San Francisco’s Lombard Street is affectionately nicknamed Crooked Street, and for good reason. The winding road is flanked by beautiful landscaping and colorful homes, earning it a spot in many city guides and on many Instagram feeds (of course). While the street is a remarkable sight on foot, the full experience comes from driving down its steep hill — but that might soon come at a cost.
Legislation proposed in the California state legislature earlier this week would implement a reservation and toll system on the road to curb crowds and hopefully reduce traffic. More than two million people visit Crooked Street each year, according to the bill, which says peak hours can cause up to three blocks of bumper-to-bumper traffic on the street.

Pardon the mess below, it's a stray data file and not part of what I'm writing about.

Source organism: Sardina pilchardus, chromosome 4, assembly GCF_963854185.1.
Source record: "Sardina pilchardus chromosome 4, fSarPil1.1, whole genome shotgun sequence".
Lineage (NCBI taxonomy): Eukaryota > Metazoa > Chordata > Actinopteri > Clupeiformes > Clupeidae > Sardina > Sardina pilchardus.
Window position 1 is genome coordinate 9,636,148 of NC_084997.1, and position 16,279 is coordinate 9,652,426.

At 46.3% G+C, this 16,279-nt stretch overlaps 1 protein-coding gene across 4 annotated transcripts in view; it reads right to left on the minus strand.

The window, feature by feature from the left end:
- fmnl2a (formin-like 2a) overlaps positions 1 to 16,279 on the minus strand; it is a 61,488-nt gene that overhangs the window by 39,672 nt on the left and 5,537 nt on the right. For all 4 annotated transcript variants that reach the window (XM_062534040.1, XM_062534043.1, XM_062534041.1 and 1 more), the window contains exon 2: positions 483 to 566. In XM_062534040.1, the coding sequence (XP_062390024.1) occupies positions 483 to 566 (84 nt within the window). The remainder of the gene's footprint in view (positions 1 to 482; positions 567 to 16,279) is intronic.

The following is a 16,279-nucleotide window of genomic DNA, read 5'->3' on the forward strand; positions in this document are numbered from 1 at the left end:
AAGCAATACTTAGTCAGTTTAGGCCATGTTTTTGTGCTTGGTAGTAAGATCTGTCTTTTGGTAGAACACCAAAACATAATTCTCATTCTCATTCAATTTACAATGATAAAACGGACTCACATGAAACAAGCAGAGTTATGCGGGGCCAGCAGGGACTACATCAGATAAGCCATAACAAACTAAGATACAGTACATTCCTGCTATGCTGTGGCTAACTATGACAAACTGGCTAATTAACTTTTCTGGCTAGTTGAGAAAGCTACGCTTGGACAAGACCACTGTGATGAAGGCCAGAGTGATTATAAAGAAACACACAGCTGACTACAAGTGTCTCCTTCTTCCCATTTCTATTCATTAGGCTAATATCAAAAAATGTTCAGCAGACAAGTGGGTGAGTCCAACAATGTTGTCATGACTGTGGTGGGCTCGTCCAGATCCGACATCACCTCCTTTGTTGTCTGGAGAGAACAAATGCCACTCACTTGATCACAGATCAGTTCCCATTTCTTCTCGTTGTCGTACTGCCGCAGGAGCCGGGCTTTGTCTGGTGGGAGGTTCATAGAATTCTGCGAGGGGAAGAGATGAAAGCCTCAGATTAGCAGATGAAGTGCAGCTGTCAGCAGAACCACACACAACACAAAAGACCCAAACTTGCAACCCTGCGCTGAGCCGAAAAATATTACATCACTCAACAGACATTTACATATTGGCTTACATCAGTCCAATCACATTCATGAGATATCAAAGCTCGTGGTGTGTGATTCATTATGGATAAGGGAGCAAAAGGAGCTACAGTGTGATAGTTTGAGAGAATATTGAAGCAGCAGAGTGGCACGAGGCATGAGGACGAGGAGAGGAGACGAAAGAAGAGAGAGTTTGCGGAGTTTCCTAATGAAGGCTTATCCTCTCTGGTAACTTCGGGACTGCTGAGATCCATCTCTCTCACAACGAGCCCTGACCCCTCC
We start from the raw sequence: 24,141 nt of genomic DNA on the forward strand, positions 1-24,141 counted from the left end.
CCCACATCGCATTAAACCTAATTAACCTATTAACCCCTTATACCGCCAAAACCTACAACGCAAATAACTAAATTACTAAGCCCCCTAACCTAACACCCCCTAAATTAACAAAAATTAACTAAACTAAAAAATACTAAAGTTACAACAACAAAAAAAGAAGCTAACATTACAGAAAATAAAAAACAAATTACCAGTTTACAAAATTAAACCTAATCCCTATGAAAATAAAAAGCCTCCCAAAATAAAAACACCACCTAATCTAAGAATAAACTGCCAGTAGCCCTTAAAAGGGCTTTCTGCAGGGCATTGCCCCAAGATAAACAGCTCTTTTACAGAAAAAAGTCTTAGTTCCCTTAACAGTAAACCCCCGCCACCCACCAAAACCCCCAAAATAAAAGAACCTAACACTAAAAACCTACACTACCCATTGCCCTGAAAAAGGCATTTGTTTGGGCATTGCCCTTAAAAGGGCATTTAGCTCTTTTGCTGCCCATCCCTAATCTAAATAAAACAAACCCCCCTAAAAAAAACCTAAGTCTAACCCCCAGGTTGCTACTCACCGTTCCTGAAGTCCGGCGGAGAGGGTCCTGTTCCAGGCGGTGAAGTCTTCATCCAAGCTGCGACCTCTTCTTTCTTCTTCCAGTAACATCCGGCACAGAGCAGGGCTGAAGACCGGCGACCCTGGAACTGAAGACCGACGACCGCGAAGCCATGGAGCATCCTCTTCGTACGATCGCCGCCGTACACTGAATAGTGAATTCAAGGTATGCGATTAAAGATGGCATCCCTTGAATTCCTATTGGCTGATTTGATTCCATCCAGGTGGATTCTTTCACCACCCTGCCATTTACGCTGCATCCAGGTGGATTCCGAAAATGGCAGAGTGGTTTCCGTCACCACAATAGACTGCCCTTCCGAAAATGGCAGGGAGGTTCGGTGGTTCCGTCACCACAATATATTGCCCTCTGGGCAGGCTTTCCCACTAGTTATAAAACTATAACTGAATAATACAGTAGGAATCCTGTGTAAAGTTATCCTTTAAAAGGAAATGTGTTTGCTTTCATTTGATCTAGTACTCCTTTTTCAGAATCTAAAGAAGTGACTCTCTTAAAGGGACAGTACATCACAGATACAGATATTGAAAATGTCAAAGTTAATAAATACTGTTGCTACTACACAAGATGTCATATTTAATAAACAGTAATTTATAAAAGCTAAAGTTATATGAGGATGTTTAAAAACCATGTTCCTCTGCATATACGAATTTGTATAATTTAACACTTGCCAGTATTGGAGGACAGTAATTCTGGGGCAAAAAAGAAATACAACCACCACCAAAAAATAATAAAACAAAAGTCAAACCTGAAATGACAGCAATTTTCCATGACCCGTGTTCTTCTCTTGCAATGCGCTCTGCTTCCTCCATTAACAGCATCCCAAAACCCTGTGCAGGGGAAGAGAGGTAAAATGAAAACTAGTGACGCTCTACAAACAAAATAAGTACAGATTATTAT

It’s likely few tourists coasting, or rather inching along the road, consider that Lombard is actually a residential street. But legislators hope the proposed bill will reduce noise complaints and restore safety and quality of life to the residents there.
Two solutions are currently on the table. The San Francisco Transportation Authority wants to either require a reservation and $5 fee to ride down Lombard Street at any time, or have a booking and toll system from 9 a.m. to 9 p.m, according to the San Francisco Chronicle. The latter solution would scale the cost structure to $5 on weekdays, and $10 on weekends and holidays.
If enacted, the new policy could take effect as early as January 1, 2020, but the city can’t enforce any proposal to charge people without state approval.
“We’re not being prescriptive. How it needs to be done or when it needs to be done or even if it needs to be done is up to San Francisco,” said Assemblyman Phil Ting, who wrote the legislation. “This is just giving San Francisco control of its city streets.”